A few more quickies

Book #16: Orphan Train, by Christina Baker Kline:   [2 stars]
Very weird, this book. It’s supposed to be about the contrast in the foster care system now vs a hundred years ago, when kids were apparently shipped across the country in trains (literally) to be delivered as farm hands to random families. I guess this was the premise of Anne of Green Gables, but I never really thought about that period in social history, so that was good, I guess. But the writing was stilted and characters wooden. This could have been a good American Girl book, and even that’s pushing it. But as grown-up literature? No thanks.

Book 17: Learning to Bow, by Bruce Feiler [2 stars]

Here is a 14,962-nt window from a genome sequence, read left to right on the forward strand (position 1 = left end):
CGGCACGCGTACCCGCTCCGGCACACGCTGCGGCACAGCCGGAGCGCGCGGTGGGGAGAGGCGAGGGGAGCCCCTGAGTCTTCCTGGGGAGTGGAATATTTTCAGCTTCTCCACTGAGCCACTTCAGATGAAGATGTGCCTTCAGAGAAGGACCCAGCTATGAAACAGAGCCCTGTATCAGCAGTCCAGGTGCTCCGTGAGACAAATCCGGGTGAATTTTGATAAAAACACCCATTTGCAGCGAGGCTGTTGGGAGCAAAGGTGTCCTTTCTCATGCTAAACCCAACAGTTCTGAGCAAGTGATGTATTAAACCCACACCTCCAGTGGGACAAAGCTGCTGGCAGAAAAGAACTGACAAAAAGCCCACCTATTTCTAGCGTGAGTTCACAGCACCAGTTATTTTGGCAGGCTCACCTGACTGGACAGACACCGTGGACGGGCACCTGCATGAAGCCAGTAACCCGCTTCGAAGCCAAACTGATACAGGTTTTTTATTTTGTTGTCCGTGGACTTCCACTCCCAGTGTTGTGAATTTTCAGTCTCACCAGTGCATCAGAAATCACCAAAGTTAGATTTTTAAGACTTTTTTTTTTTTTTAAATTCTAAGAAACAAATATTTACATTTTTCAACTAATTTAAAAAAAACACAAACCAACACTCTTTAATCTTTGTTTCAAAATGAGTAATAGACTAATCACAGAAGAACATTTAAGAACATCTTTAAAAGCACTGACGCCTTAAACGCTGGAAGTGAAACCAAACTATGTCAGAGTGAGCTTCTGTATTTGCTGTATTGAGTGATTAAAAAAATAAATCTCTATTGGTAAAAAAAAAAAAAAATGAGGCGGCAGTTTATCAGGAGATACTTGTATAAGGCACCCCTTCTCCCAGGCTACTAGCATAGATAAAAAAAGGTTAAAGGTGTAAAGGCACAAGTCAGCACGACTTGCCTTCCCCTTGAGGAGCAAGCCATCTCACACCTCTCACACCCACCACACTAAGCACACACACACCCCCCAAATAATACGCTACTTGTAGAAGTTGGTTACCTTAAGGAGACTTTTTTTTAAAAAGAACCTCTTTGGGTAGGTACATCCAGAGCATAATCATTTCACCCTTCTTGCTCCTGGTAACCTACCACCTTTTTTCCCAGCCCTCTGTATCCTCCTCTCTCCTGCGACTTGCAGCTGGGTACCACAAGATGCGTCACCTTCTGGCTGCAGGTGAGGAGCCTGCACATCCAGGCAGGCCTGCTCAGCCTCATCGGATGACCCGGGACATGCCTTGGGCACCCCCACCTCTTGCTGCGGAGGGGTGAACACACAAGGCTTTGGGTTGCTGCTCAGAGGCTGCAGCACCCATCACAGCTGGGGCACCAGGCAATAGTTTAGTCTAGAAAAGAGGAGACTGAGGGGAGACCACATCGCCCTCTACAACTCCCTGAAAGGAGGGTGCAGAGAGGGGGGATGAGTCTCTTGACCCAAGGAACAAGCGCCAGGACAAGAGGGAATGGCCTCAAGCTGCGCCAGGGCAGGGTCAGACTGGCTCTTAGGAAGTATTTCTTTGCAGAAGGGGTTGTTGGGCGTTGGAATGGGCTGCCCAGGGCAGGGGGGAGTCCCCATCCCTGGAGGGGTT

An American dude goes to Japan to teach English and essentially writes an anthropological text on Japanese society. Mr Feiler clearly has a lot of respect for Japanese culture, and does a good job of viewing it with distance and awe. But I had no sense of HIM as a person … I guess that’s the point of anthro, but I’ve had enough narrative to know that there is always a bias, unconscious or not, and Mr Feiler comes across as so objective (falsely so) that its hard to care much about him and his book. The sections on him struggling to teach and engage his class were great. The ones about how many honorifics to include in a Japanese letter, meh.


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